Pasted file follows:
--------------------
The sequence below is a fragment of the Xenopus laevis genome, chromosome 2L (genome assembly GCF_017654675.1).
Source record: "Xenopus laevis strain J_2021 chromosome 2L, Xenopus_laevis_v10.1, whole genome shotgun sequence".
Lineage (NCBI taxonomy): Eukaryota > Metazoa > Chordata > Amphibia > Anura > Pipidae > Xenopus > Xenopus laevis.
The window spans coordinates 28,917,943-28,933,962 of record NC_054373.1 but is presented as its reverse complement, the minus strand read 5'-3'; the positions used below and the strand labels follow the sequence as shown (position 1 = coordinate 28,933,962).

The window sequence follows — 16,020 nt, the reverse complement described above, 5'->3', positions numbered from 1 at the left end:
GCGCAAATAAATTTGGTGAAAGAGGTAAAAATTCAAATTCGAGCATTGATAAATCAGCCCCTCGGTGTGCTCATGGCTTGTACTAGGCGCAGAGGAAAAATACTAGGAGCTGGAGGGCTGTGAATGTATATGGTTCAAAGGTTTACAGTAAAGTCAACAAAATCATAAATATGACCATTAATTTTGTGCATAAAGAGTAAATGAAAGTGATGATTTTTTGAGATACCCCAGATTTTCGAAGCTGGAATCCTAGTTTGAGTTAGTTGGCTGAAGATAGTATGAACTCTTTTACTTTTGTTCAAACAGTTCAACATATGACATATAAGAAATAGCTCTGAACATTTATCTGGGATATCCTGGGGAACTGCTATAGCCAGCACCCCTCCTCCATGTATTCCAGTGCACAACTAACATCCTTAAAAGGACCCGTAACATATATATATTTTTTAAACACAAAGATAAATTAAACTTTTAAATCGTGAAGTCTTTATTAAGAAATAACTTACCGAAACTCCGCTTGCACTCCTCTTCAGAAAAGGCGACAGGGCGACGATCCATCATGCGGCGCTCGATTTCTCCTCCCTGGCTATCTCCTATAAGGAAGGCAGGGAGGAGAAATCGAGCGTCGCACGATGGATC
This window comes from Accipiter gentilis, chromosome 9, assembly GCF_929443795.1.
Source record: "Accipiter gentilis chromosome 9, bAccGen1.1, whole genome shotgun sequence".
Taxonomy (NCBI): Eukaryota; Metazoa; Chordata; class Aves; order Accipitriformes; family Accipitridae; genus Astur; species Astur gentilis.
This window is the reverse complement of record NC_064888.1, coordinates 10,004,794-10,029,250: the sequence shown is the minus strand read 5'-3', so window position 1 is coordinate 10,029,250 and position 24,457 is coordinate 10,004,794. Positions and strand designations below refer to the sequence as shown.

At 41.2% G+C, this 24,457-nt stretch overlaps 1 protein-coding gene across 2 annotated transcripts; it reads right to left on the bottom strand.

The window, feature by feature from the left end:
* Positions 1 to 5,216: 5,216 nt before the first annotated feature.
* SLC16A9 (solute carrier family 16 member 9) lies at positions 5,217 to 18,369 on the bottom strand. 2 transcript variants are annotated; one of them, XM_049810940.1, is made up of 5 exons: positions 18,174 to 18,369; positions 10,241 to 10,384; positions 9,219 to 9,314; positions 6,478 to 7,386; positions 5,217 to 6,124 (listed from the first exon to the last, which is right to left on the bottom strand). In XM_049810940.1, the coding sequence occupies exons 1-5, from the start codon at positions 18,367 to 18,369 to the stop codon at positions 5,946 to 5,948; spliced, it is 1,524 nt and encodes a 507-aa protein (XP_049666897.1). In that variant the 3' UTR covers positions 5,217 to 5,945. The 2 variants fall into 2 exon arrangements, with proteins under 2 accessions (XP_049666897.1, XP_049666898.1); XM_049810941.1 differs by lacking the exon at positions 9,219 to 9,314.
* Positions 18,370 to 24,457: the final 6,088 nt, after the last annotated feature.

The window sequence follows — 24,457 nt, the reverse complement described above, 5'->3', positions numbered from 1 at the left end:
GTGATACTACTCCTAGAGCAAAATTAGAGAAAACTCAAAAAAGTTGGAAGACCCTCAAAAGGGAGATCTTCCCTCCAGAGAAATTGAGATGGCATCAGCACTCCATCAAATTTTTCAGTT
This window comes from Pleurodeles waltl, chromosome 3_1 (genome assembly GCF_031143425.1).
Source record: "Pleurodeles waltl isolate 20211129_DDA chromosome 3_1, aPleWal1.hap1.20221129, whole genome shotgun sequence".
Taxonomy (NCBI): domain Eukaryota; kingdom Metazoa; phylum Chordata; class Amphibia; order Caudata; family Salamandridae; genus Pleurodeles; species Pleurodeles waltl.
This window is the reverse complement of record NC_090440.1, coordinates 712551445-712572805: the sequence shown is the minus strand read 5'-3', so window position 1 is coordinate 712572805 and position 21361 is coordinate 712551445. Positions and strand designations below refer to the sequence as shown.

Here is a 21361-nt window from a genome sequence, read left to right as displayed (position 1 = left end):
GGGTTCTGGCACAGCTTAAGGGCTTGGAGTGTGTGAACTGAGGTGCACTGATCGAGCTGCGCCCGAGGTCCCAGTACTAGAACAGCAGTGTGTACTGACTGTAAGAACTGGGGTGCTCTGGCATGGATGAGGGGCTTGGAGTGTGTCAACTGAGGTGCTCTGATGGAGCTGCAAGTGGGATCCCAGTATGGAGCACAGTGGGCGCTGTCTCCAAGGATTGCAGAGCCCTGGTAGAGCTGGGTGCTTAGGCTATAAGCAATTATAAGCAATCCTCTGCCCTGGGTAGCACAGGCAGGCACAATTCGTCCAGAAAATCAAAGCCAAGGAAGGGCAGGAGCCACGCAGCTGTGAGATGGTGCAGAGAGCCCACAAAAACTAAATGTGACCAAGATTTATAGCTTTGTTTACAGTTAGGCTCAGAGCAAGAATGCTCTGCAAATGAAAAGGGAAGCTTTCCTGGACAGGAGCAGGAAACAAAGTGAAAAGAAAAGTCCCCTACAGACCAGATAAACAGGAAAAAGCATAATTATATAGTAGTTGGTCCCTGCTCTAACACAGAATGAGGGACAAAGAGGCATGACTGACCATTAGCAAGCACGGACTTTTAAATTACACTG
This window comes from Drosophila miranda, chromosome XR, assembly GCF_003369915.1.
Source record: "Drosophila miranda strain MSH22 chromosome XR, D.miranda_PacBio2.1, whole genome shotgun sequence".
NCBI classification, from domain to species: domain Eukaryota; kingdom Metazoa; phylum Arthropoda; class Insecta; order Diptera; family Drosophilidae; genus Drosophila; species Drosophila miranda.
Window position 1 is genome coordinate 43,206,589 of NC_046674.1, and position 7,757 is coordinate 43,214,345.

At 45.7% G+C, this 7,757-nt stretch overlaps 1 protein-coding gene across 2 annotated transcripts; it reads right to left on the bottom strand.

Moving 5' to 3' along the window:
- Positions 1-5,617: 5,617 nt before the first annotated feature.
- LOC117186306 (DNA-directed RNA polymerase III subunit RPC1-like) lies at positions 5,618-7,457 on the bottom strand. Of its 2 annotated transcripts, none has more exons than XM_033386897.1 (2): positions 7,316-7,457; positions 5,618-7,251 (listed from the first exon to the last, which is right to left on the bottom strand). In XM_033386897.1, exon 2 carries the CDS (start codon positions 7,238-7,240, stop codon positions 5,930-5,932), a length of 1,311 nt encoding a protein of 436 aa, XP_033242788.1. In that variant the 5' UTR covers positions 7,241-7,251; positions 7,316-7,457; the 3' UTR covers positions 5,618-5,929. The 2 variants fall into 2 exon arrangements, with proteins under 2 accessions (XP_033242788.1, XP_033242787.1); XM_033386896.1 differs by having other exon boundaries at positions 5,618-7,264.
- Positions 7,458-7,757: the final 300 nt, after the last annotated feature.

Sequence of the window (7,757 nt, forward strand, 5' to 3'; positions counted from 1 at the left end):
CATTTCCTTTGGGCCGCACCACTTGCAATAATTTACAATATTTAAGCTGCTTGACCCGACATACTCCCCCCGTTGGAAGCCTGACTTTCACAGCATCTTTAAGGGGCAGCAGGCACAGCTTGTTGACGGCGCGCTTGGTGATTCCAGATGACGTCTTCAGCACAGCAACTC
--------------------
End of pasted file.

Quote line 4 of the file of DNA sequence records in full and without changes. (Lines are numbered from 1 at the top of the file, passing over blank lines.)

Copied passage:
The window spans coordinates 28,917,943-28,933,962 of record NC_054373.1 but is presented as its reverse complement, the minus strand read 5'-3'; the positions used below and the strand labels follow the sequence as shown (position 1 = coordinate 28,933,962).